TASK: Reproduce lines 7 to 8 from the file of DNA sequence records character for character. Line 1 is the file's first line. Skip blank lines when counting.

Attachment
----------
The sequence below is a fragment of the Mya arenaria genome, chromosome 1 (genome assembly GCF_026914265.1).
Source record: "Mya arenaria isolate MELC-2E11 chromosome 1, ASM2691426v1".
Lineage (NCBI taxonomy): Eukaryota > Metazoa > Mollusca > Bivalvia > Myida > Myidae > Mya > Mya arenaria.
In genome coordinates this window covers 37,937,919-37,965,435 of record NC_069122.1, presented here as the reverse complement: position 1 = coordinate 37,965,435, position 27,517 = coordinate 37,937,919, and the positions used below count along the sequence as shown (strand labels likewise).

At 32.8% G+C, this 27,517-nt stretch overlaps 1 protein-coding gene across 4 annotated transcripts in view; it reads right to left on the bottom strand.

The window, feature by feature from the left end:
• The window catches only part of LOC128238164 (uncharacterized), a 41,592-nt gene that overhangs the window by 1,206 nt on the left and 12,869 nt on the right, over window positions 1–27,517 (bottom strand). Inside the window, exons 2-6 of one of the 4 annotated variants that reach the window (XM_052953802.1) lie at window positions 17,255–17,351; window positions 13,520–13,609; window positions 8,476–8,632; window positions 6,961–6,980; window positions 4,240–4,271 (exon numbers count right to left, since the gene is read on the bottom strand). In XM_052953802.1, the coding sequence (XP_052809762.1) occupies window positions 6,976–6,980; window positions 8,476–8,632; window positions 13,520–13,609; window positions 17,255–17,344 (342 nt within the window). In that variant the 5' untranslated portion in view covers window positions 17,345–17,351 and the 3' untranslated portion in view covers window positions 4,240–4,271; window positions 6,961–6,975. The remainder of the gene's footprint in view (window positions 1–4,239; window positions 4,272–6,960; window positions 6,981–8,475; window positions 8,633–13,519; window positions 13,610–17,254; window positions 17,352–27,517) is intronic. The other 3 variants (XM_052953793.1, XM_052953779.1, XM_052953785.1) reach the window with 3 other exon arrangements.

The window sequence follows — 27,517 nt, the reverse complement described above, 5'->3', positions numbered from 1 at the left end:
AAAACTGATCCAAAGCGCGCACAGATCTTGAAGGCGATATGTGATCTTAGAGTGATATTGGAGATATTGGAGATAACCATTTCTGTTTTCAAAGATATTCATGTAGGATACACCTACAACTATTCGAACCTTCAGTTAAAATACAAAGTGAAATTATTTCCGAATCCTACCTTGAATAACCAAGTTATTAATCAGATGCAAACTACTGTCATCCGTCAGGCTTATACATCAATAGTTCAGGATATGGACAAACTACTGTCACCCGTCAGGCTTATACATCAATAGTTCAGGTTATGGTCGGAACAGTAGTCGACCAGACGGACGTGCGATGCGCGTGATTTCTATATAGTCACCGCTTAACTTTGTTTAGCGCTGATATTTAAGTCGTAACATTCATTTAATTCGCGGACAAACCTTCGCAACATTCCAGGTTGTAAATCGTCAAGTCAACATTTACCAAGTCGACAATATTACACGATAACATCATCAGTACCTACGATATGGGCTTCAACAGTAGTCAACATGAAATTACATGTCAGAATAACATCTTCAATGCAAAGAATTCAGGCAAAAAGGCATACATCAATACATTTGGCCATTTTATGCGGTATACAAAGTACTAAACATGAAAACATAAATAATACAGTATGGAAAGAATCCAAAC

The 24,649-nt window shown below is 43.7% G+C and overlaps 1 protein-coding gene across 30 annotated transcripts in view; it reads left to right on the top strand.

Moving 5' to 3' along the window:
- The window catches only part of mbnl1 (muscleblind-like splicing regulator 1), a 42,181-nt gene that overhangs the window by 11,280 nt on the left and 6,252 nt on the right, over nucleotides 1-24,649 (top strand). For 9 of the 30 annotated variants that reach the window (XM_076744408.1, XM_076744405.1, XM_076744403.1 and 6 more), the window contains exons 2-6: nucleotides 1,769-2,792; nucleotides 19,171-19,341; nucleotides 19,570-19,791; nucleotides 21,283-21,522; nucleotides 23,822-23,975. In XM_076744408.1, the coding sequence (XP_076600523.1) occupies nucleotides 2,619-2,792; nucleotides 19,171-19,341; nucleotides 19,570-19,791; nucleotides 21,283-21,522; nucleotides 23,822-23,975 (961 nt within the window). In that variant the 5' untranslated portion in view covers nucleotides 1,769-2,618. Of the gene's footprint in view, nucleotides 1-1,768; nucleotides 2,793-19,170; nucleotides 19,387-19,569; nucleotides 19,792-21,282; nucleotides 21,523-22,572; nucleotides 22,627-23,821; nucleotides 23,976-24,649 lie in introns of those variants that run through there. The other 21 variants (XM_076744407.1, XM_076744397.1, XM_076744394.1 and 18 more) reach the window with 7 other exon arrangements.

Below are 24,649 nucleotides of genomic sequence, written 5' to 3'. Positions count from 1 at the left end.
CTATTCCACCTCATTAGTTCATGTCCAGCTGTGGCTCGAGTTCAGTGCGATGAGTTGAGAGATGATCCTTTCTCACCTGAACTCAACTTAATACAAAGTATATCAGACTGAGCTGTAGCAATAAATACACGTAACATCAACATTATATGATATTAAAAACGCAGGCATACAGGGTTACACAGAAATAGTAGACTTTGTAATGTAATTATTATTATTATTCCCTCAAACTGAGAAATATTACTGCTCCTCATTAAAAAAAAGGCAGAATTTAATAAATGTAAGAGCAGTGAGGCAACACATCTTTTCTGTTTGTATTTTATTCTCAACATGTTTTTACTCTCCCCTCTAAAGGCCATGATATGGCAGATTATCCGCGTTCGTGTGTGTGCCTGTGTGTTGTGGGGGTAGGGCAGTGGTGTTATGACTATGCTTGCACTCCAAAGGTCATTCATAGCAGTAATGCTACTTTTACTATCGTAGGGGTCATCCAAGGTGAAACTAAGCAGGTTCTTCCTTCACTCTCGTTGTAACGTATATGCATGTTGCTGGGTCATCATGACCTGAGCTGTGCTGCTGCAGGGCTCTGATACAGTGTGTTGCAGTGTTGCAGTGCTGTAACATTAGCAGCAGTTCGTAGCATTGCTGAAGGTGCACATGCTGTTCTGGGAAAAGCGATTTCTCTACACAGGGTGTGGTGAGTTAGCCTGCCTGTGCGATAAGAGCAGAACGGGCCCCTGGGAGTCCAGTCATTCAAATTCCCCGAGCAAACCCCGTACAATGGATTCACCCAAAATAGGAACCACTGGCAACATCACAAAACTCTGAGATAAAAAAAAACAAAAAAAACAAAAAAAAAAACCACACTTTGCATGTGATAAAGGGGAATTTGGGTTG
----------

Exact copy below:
• The window catches only part of LOC128238164 (uncharacterized), a 41,592-nt gene that overhangs the window by 1,206 nt on the left and 12,869 nt on the right, over window positions 1–27,517 (bottom strand). Inside the window, exons 2-6 of one of the 4 annotated variants that reach the window (XM_052953802.1) lie at window positions 17,255–17,351; window positions 13,520–13,609; window positions 8,476–8,632; window positions 6,961–6,980; window positions 4,240–4,271 (exon numbers count right to left, since the gene is read on the bottom strand). In XM_052953802.1, the coding sequence (XP_052809762.1) occupies window positions 6,976–6,980; window positions 8,476–8,632; window positions 13,520–13,609; window positions 17,255–17,344 (342 nt within the window). In that variant the 5' untranslated portion in view covers window positions 17,345–17,351 and the 3' untranslated portion in view covers window positions 4,240–4,271; window positions 6,961–6,975. The remainder of the gene's footprint in view (window positions 1–4,239; window positions 4,272–6,960; window positions 6,981–8,475; window positions 8,633–13,519; window positions 13,610–17,254; window positions 17,352–27,517) is intronic. The other 3 variants (XM_052953793.1, XM_052953779.1, XM_052953785.1) reach the window with 3 other exon arrangements.

The window sequence follows — 27,517 nt, the reverse complement described above, 5'->3', positions numbered from 1 at the left end: